My Great Ormond Street colleagues and I did what we thought to be in Charlies best interests. We do not deserve abuse
Over the last few months, Charlie Gards case attracted worldwide attention and divided opinion among politicians, religious leaders and health care specialists.
The only voices not heard so far are those of their employees at the intensive care unit at Great Ormond Street hospital (Gosh), some of whom received death threats.
Here, one of the team engaged in Charlies care describes the agony of looking after a child with his rare illness. On the one hand, attempting to help a family desperate to rescue their only child; the demand for the hospital to do what it considered to be in his best interests, on the other.
Ive been part of a team of 200 nurses, doctors and advisers who cared for Charlie Gard, not just doing all the medical interventions he required but also washing him, cuddling him, propping up his possessions around his cot.
I understand everybody working in intensive care would agree with me when I say that each child who comes through this unit is loved, but there are a few who take a bit of your heart with them when they depart.
Some who have wonderful parents, some who have sad stories, some who you work so difficult to save that when you cant, it hurts your soul a little bit.
Its not only our job; its reason for being to keep these children alive, to give them back to their parents with as great a quality of life as possible.
Breaks are missed by us, we stay late, we spend our days so that we can be better at what we do, off analyzing and exploring. We cry on the tube when weren’t winning. We dream of nothing else.
Have you ever really met physician or a nurse who wants a child to die?
We didnt want to lose Charlie, and we didnt want his mum and dad to be without him, but its our job to stand up for him and say when we think that enough is enough.
There are few individuals in the world who are injured by doing this than someone who has chosen to work in intensive care; its fighting, but sometimes its just not the right thing to do any more.
My colleagues and I worked our hardest, tried everything, fought hard but there was nowhere else to go. It was obvious to all those people who treated him.
He was given fluids and drugs by us, we did everything that we can, despite the fact that we thought that he should be allowed to slip away in his parents arms, peacefully, adored.
We didnt do this for Charlie. We didnt even get it done for dad and his mum.
We did this for Donald Trump, the pope and Boris Johnson, who suddenly understood more compared to our specialist consultants about diseases.
And we did it for the keyboard warriors who thought it was OK to write about the evil medical team at Great Ormond Street, even though we were still there next to Charlie, caring for him as best we could, as we had.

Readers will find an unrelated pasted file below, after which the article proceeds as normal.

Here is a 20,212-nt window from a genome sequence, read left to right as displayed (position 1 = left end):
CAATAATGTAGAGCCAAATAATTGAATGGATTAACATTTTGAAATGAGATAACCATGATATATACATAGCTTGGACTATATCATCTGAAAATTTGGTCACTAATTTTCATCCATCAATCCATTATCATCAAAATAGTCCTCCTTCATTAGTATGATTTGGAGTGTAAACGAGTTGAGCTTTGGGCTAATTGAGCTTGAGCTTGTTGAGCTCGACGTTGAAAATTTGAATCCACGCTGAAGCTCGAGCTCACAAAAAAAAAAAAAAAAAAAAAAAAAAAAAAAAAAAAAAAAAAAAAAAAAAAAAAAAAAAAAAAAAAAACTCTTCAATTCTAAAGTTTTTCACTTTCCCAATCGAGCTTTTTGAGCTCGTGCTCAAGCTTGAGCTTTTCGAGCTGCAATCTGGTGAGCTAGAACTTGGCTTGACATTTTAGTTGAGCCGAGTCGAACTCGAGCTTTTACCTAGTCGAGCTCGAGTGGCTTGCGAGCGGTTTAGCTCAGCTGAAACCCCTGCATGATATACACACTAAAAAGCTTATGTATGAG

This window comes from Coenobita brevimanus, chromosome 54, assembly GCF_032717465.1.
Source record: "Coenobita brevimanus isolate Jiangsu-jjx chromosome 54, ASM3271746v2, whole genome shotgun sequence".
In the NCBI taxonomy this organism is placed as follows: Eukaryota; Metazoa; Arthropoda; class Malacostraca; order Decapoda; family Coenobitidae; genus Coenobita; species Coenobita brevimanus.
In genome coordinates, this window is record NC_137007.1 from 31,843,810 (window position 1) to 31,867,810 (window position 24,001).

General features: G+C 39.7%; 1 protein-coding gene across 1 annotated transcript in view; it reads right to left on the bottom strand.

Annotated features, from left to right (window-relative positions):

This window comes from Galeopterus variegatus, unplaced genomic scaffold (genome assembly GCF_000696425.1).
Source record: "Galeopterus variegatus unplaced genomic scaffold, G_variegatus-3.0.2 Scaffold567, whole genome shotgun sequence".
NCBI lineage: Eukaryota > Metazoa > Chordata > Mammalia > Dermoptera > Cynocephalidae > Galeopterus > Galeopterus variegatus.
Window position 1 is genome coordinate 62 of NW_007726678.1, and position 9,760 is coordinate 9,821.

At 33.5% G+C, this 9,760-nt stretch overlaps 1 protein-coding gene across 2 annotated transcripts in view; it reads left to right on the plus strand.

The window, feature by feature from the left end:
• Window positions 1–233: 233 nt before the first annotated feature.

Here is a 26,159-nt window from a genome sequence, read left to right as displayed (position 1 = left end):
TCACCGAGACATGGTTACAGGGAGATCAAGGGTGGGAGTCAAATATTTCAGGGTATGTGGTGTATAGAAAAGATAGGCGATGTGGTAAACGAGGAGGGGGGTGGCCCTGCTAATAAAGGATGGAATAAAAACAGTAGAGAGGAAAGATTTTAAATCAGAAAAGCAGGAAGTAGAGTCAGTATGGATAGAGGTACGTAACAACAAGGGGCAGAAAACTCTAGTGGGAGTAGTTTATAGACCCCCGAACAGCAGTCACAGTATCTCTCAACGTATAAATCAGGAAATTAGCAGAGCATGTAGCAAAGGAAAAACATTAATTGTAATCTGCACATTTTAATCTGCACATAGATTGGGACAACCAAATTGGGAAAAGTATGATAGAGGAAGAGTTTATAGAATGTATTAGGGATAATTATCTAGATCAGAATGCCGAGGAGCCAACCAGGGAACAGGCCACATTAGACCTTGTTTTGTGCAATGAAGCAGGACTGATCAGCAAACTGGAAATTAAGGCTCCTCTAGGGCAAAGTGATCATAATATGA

We did it with every fibre of our being telling us that it had been incorrect, we should stop.
But we couldnt.
Portions of some members of the public and the media turned into a babys life into a hot issue.
This went too far, although like living in a bubble at the best of times, working at the intensive care unit is. I used to be proud to tell people I work here, but not today. My friends have asked me: Why are you trying to kill this child?
Thats not what we do at Gosh. Its not we go into care. It upset my colleagues Ive watched them be changed.
The situation has also had an effect on families here. Parents are nervous, they worry that we may not do the right thing for their child. That worry isn’t based on the care we are giving; its based on what you’ve been saying.
So the next time you feel like commenting on social media about how awful we are, please try to remember how hard we work to prevent children from dying every day; please try to remember that Charlies parents read these comments; please try to remember Charlie, who chose none of this.
You have contributed to the familys pain, you’ve been fighting with . Its not been helpful to anybody.
You may forget about Charlie, youll carry on with your life. His parents will live with this for ever. They will go over and over if they made the choices that are right for their beautiful baby, whether they were powerful enough to make those decisions amid the fury of you watching a drama unfold from behind your display.
The parents pain will be unimaginable, their reduction incomparable and immeasurable.
But we’ll live with this for ever.
Read more: http://www.theguardian.com/us